But whatever the cause, unquestionably the IBJ is now the go to source for local news in the traditional media world.
Like I've said before, The Star sends me emails all the time asking me to subscribe to their....COUPONS!
Not once have they asked me to subscribe to the paper for the news.
They are a glorified Penny Saver!
Again, who wants to see newspapers die? Nobody I know. Nobody that wants a source of information of what's really going on. But, the newspapers (not all) are largely, blatently or latently, in a common ideological camp that is protective of whatever's deemed politically correct. The challenges and viewpoints of average conservative, middle class working person aren't prominent on their radar, including: How can we afford large new construction like Lucas Oil, Wishard, or the Library with all our education and infrastructure needs? Why are Indianapolis schools so bad despite all the money we put into them? Why do allow lousy parenting to go on? Why do we hand-out so many benefits to non-citizens when we're so deep in unemployment and debt?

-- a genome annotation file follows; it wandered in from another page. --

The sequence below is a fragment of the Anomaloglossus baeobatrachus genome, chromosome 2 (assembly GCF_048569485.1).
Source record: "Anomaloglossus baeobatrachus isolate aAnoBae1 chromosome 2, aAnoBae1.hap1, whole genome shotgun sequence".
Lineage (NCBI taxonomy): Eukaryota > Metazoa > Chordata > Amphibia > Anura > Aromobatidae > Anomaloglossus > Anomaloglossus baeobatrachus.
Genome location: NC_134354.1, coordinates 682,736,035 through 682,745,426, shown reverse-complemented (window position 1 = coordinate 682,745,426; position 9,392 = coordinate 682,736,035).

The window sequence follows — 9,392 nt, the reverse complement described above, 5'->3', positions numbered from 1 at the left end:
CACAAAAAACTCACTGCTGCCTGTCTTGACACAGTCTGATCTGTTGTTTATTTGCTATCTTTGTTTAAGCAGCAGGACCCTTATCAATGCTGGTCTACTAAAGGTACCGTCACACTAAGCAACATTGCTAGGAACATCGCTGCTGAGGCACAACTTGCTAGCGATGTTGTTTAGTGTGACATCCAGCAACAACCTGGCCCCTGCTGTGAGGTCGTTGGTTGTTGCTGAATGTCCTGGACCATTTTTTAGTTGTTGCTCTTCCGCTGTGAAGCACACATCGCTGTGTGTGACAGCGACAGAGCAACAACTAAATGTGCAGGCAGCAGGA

The Star (I imagine from Gannett), doesn't seem "permitted" to present even-handed journalism. Look at the headlines of USA Today for two-weeks- how their headlines are phrased- what is and isn't mentioned. Then, remember this is the company that owns the Star, even IF Ryerson wanted to give balanced coverage of current events.
The irony is, if there were to be balanced coverage (given the very genuine limitations they have), the fiscal success of Fox and the Wall Street Journal says the patrons are out there.
Journalistic ethics says they should do it. Fiscal strategy says they should do it. The corruption of local government says they should do it. What's the problem?